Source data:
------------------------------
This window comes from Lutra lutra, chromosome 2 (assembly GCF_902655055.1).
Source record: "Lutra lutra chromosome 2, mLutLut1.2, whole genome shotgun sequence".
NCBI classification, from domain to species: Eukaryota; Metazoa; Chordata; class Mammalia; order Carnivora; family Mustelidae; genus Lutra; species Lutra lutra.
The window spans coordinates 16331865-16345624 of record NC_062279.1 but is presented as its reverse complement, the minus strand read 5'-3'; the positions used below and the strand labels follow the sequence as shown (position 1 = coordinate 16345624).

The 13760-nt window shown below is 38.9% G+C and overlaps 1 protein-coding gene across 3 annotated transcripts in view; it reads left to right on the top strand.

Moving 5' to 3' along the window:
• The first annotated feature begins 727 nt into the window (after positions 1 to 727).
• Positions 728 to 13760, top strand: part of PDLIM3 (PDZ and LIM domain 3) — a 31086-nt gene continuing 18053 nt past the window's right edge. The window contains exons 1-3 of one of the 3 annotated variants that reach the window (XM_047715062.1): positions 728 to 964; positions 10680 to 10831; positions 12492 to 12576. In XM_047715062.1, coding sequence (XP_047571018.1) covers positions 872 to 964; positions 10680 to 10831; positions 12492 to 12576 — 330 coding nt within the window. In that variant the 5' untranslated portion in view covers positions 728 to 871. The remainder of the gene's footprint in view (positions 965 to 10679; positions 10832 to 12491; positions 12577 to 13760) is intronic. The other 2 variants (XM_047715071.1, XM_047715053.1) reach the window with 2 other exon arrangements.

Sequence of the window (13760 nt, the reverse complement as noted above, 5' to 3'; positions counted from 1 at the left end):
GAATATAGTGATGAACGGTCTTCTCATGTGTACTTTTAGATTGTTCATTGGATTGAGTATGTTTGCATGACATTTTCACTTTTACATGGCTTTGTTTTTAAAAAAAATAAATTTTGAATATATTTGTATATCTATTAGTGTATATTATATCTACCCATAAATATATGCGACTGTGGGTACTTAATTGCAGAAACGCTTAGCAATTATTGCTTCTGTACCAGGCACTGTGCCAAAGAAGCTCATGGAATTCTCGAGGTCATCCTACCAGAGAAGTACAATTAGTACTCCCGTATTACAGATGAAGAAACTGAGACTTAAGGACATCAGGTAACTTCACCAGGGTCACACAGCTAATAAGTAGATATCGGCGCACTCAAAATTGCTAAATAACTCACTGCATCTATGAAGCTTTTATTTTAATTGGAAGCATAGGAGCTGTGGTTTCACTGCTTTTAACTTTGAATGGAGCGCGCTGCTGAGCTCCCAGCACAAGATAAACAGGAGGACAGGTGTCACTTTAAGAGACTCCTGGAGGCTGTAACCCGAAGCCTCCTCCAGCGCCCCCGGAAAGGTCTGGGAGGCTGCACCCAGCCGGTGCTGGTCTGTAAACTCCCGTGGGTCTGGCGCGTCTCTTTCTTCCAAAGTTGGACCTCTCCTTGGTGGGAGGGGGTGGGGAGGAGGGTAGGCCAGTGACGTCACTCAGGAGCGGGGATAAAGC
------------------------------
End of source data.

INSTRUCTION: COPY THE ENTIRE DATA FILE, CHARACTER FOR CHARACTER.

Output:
This window comes from Lutra lutra, chromosome 2 (assembly GCF_902655055.1).
Source record: "Lutra lutra chromosome 2, mLutLut1.2, whole genome shotgun sequence".
NCBI classification, from domain to species: Eukaryota; Metazoa; Chordata; class Mammalia; order Carnivora; family Mustelidae; genus Lutra; species Lutra lutra.
The window spans coordinates 16331865-16345624 of record NC_062279.1 but is presented as its reverse complement, the minus strand read 5'-3'; the positions used below and the strand labels follow the sequence as shown (position 1 = coordinate 16345624).

The 13760-nt window shown below is 38.9% G+C and overlaps 1 protein-coding gene across 3 annotated transcripts in view; it reads left to right on the top strand.

Moving 5' to 3' along the window:
• The first annotated feature begins 727 nt into the window (after positions 1 to 727).
• Positions 728 to 13760, top strand: part of PDLIM3 (PDZ and LIM domain 3) — a 31086-nt gene continuing 18053 nt past the window's right edge. The window contains exons 1-3 of one of the 3 annotated variants that reach the window (XM_047715062.1): positions 728 to 964; positions 10680 to 10831; positions 12492 to 12576. In XM_047715062.1, coding sequence (XP_047571018.1) covers positions 872 to 964; positions 10680 to 10831; positions 12492 to 12576 — 330 coding nt within the window. In that variant the 5' untranslated portion in view covers positions 728 to 871. The remainder of the gene's footprint in view (positions 965 to 10679; positions 10832 to 12491; positions 12577 to 13760) is intronic. The other 2 variants (XM_047715071.1, XM_047715053.1) reach the window with 2 other exon arrangements.

Sequence of the window (13760 nt, the reverse complement as noted above, 5' to 3'; positions counted from 1 at the left end):
GAATATAGTGATGAACGGTCTTCTCATGTGTACTTTTAGATTGTTCATTGGATTGAGTATGTTTGCATGACATTTTCACTTTTACATGGCTTTGTTTTTAAAAAAAATAAATTTTGAATATATTTGTATATCTATTAGTGTATATTATATCTACCCATAAATATATGCGACTGTGGGTACTTAATTGCAGAAACGCTTAGCAATTATTGCTTCTGTACCAGGCACTGTGCCAAAGAAGCTCATGGAATTCTCGAGGTCATCCTACCAGAGAAGTACAATTAGTACTCCCGTATTACAGATGAAGAAACTGAGACTTAAGGACATCAGGTAACTTCACCAGGGTCACACAGCTAATAAGTAGATATCGGCGCACTCAAAATTGCTAAATAACTCACTGCATCTATGAAGCTTTTATTTTAATTGGAAGCATAGGAGCTGTGGTTTCACTGCTTTTAACTTTGAATGGAGCGCGCTGCTGAGCTCCCAGCACAAGATAAACAGGAGGACAGGTGTCACTTTAAGAGACTCCTGGAGGCTGTAACCCGAAGCCTCCTCCAGCGCCCCCGGAAAGGTCTGGGAGGCTGCACCCAGCCGGTGCTGGTCTGTAAACTCCCGTGGGTCTGGCGCGTCTCTTTCTTCCAAAGTTGGACCTCTCCTTGGTGGGAGGGGGTGGGGAGGAGGGTAGGCCAGTGACGTCACTCAGGAGCGGGGATAAAGC